Raffie: Perhaps one of my most memorable experiences I’ve had thus far was the entire rehearsal process leading up to our Shakespearean sonnet performance. Being given the chance to be completely free creativity wise, leads to some incredibly hilarious and nonsensical moments. And while sometimes admittedly the amount of progress we made was minimal, being with such a supportive and accepting group of people meant that I never felt judged or ashamed to share ideas. Even if they didn’t end up materialising like how I thought they would. 

Melanie: Too many! Tons of goofy moments when we were being silly rehearsing for our sonnets and making an omelette exercise together in Mask.

ACA: Any shout-outs for a particular teacher or fellow student?

Raffie: If there was ever a chance to shout out a particular teacher it would have to be our Lecoq teacher Justin Buchta. In the beginning, it took a while to get used to his classes, as they were so far removed from what I thought acting could be. But his passionate, eccentric and unique personality, coupled with his sheer level of expertise, made his classes something I looked truly looked forward to each week.

Melanie: Danielle as Yelena and I as Sonya from Uncle Vanya in Realism.  Giulia, Mo and I having fun in a scene from Twelfth Night. Katie and I paired to do a mirroring exercise in Movement. Sydney, Raffie and I were fighting to not break characters when we were playing a dysfunctional family in improv.

ACA: What kind of career do you dream of post-ACA?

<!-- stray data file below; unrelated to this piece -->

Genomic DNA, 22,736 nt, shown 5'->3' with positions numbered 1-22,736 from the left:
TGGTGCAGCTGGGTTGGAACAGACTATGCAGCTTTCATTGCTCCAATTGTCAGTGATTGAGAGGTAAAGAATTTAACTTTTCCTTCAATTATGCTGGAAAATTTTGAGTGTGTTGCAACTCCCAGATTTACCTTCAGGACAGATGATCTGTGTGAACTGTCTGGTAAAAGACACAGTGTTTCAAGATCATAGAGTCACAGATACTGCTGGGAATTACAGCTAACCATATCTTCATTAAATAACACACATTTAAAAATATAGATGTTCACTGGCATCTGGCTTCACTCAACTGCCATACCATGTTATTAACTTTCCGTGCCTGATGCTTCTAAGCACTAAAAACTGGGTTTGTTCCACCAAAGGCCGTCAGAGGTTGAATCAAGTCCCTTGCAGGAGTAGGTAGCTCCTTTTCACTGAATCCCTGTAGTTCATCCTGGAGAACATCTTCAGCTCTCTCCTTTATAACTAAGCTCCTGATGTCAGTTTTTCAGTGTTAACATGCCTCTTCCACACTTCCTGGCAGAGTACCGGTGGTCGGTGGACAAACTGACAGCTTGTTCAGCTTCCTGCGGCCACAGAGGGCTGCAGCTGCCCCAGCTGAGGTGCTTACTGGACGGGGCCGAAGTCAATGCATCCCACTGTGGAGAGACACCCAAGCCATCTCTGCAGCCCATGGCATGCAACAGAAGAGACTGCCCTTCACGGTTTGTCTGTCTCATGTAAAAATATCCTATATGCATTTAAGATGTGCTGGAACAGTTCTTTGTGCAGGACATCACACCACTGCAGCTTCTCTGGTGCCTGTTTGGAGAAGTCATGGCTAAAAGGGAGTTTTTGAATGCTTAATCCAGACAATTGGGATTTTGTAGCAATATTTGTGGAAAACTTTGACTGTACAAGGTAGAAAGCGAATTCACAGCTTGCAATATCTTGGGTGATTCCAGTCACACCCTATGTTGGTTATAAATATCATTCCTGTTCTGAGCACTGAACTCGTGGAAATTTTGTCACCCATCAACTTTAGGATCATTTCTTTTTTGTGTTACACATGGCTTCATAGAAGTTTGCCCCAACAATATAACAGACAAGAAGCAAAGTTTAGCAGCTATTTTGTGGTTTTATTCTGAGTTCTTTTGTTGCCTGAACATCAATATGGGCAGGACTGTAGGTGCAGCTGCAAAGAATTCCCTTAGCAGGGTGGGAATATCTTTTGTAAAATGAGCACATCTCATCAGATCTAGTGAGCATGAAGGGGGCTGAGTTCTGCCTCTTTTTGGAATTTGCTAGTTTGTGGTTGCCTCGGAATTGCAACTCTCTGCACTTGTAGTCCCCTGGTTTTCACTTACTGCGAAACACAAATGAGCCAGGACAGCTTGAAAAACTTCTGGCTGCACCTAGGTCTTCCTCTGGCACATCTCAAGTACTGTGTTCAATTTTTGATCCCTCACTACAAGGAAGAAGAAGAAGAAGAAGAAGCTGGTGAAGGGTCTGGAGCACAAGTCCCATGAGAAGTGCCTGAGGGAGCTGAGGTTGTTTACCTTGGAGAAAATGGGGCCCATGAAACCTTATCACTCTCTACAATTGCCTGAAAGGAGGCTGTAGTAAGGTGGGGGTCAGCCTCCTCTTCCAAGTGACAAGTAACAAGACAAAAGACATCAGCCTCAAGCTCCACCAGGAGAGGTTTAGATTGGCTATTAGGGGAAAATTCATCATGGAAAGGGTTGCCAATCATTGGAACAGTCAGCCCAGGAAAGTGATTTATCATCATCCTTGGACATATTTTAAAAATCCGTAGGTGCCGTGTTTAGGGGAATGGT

Raffie: I suppose the kind of career I dream of post ACA is just to be as active and involved in the industry as possible. It can be really tricky to predict where you’ll end up in the future, especially in the acting world. But I suppose that I do not really have any preference as to where I’ll be acting, as long as I’m given the chance to perform whether it be on stage or on screen, that is the place I feel most at home.

Melanie: Acting career in films and television sounds like a dream. However the experience on script analysing in creative state and realism classes shifted my interest to a writing career. I need to keep on improving my writings (especially my horrendous grammar) potentially to make film and theatre scripts. I want to share my stories growing up and navigating the hearing world as a deaf person. There’s so much to explore the perspective of deaf and or hard of hearing individuals.

ACA: What are three tips you would you give to someone auditioning for ACA?

Raffie: The biggest piece of advice I’d offer to anyone looking to audition for ACA would be to be present. If you turn up to the audition as the most authentic version of yourself , that can be the very thing that may set you apart. Auditions can be some of the most vulnerable and daunting things you will ever encounter. But the most important thing to keep in mind is that the audition panel actually wants you to succeed more than anything.  


  1. Question yourself why you want to do acting.
  2. Does this program suit your time commitment, financial support and the overwhelming amounts of subjects?
  3. Have confidence in yourself and pick the monologue that attracts your interest and you deliver the character to life rather than you being you.

Thank you so much to Melanie and Raffie! They’ll both be taking centre stage for the Foundation Showcase this June. Keep your eyes peeled on ACA’s social media for that official announcement.

Learn more about the Foundation Program at Actors Centre Australia.